Well, not anymore. Coming in June (again!), the Live Gold requirement will fall away from all the online entertainment products I mentioned, and many more besides. Gold will presumably still be needed for head-to-head online gaming and whatnot, but you'll be able to enjoy Netflix and YouTube without paying for it twice.

That's not just good news for Netflix, Hulu, and YouTube, but another obvious value booster for the Xbox One. And a much-needed one, at that.

The console could use a serious kick in the pants to help it catch up to the PS4's dominant sales -- and Microsoft is raising its boot to deliver it all in June.

Your cable company is scared, but you can get rich
You know cable's going away, but do you know how to profit? There's $2.2 trillion out there to be had. Currently, cable grabs a big piece of it. That won't last, and when cable falters, three companies are poised to benefit. Click here for their names. Sorry, the Xbox One doesn't quite qualify Microsoft for this list -- yet.


Anders Bylund owns shares of Netflix. The Motley Fool recommends Apple and Netflix. The Motley Fool owns shares of Apple, Microsoft, and Netflix. Try any of our Foolish newsletter services free for 30 days.

We Fools may not all hold the same opinions, but we all believe that considering a diverse range of insights makes us better investors. The Motley Fool has a disclosure policy.

4 in 5 Americans Are Ignoring Buffett's Warning

Don't be one of them.

Jun 12, 2015 at 5:01PM

Admitting fear is difficult.

So you can imagine how shocked I was to find out Warren Buffett recently told a select number of investors about the cutting-edge technology that's keeping him awake at night.

This past May, The Motley Fool sent 8 of its best stock analysts to Omaha, Nebraska to attend the Berkshire Hathaway annual shareholder meeting. CEO Warren Buffett and Vice Chairman Charlie Munger fielded questions for nearly 6 hours.
The catch was: Attendees weren't allowed to record any of it. No audio. No video. 

Our team of analysts wrote down every single word Buffett and Munger uttered. Over 16,000 words. But only two words stood out to me as I read the detailed transcript of the event: "Real threat."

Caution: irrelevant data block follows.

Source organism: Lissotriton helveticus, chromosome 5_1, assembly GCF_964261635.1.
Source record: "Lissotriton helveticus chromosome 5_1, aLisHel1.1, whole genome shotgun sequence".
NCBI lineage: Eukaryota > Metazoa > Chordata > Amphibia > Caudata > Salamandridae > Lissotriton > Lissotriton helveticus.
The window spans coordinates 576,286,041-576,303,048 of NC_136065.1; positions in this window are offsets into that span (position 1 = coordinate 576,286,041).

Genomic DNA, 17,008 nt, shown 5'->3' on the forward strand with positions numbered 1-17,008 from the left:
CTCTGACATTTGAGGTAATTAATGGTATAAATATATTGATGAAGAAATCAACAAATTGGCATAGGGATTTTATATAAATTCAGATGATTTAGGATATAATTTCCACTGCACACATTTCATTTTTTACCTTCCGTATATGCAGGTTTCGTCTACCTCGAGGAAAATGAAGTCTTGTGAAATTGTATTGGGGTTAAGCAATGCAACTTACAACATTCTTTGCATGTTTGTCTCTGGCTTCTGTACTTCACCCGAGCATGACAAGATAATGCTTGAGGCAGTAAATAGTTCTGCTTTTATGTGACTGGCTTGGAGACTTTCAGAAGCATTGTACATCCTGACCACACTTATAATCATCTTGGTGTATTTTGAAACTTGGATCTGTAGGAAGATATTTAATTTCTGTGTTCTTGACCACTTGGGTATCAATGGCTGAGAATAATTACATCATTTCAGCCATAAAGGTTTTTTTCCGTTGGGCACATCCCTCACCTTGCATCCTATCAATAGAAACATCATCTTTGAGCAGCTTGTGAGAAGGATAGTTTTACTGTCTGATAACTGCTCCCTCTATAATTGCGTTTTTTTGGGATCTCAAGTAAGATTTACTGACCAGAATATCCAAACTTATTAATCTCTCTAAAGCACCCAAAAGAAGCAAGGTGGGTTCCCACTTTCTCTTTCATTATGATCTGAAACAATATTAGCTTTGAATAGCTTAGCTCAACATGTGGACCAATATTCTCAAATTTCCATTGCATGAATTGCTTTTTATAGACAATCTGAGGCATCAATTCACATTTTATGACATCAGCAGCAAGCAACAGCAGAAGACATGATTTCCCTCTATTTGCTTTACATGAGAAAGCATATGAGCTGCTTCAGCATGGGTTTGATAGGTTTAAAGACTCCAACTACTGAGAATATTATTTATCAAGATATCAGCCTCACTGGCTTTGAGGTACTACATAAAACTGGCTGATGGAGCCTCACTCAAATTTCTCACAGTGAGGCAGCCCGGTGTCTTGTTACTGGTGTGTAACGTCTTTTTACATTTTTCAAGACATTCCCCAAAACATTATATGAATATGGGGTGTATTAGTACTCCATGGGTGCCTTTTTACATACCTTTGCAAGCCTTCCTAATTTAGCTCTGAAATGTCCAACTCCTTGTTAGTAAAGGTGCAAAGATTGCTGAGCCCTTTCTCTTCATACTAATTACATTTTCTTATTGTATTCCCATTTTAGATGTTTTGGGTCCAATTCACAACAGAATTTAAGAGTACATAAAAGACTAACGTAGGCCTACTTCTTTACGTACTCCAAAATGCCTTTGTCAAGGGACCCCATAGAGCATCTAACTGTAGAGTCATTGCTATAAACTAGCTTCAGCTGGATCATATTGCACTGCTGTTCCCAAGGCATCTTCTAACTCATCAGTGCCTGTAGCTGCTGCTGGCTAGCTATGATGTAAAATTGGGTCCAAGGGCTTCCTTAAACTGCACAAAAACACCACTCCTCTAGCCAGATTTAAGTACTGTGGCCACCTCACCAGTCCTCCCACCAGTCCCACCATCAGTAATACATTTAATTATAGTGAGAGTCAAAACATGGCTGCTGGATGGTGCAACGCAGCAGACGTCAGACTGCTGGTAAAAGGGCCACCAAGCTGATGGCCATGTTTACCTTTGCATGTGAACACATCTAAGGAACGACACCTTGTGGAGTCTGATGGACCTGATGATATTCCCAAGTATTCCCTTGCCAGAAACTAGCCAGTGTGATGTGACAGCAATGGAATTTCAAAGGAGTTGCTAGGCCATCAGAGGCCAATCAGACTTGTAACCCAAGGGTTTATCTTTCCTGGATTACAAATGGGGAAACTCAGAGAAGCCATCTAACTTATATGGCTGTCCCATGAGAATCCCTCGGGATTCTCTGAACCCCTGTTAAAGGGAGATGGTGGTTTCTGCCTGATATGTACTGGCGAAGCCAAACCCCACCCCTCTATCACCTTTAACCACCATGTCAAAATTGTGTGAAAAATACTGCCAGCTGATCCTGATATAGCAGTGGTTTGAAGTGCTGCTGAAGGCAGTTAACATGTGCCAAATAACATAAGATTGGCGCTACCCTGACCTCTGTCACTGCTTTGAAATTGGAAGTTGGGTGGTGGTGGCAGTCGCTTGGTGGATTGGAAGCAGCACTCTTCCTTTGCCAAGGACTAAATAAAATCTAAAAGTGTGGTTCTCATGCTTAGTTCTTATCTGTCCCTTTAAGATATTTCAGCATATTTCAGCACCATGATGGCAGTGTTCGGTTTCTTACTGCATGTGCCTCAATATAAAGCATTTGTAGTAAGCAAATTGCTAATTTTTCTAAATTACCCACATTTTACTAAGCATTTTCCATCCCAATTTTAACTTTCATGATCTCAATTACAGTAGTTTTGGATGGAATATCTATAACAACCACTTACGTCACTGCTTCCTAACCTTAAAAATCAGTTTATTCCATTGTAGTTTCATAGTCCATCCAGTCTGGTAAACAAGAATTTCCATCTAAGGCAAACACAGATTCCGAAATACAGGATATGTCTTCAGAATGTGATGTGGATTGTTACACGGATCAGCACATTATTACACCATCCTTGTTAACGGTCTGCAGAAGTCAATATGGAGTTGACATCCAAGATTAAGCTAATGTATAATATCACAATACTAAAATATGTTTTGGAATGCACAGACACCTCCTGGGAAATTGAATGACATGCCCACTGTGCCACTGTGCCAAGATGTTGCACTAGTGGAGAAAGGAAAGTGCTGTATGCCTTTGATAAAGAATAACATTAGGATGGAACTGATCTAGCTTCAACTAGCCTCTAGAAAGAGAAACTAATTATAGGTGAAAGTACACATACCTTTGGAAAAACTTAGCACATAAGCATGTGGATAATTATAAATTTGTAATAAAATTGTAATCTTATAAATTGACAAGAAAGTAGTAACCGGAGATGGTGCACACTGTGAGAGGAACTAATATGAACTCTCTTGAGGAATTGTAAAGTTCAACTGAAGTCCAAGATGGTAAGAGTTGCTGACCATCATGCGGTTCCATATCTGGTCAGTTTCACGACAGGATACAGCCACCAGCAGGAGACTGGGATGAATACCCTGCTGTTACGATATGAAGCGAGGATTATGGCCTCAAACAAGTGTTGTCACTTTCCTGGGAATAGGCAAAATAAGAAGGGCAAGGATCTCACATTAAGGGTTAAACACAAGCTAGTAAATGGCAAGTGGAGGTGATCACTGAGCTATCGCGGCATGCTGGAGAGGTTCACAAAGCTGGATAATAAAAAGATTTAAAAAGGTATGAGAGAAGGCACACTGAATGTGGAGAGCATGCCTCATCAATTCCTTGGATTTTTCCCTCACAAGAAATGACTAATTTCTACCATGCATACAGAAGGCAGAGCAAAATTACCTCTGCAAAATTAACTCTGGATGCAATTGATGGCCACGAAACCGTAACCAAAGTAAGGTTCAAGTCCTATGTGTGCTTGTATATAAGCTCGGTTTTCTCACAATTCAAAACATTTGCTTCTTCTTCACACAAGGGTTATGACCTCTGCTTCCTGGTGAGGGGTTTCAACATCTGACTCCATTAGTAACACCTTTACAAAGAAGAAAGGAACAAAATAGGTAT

That's how Buffett responded when asked about this emerging market that is already expected to be worth more than $2 trillion in the U.S. alone. Google has already put some of its best engineers behind the technology powering this trend. 

The amazing thing is, while Buffett may be nervous, the rest of us can invest in this new industry BEFORE the old money realizes what hit them.

KPMG advises we're "on the cusp of revolutionary change" coming much "sooner than you think."

Even one legendary MIT professor had to recant his position that the technology was "beyond the capability of computer science." (He recently confessed to The Wall Street Journal that he's now a believer and amazed "how quickly this technology caught on.")

Yet according to one J.D. Power and Associates survey, only 1 in 5 Americans are even interested in this technology, much less ready to invest in it. Needless to say, you haven't missed your window of opportunity. 

Think about how many amazing technologies you've watched soar to new heights while you kick yourself thinking, "I knew about that technology before everyone was talking about it, but I just sat on my hands." 

Don't let that happen again. This time, it should be your family telling you, "I can't believe you knew about and invested in that technology so early on."

That's why I hope you take just a few minutes to access the exclusive research our team of analysts has put together on this industry and the one stock positioned to capitalize on this major shift.

Click here to learn about this incredible technology before Buffett stops being scared and starts buying!

David Hanson owns shares of Berkshire Hathaway and American Express. The Motley Fool recommends and owns shares of Berkshire Hathaway, Google, and Coca-Cola.We Fools don't all hold the same opinions, but we all believe that considering a diverse range of insights makes us better investors. The Motley Fool has a disclosure policy.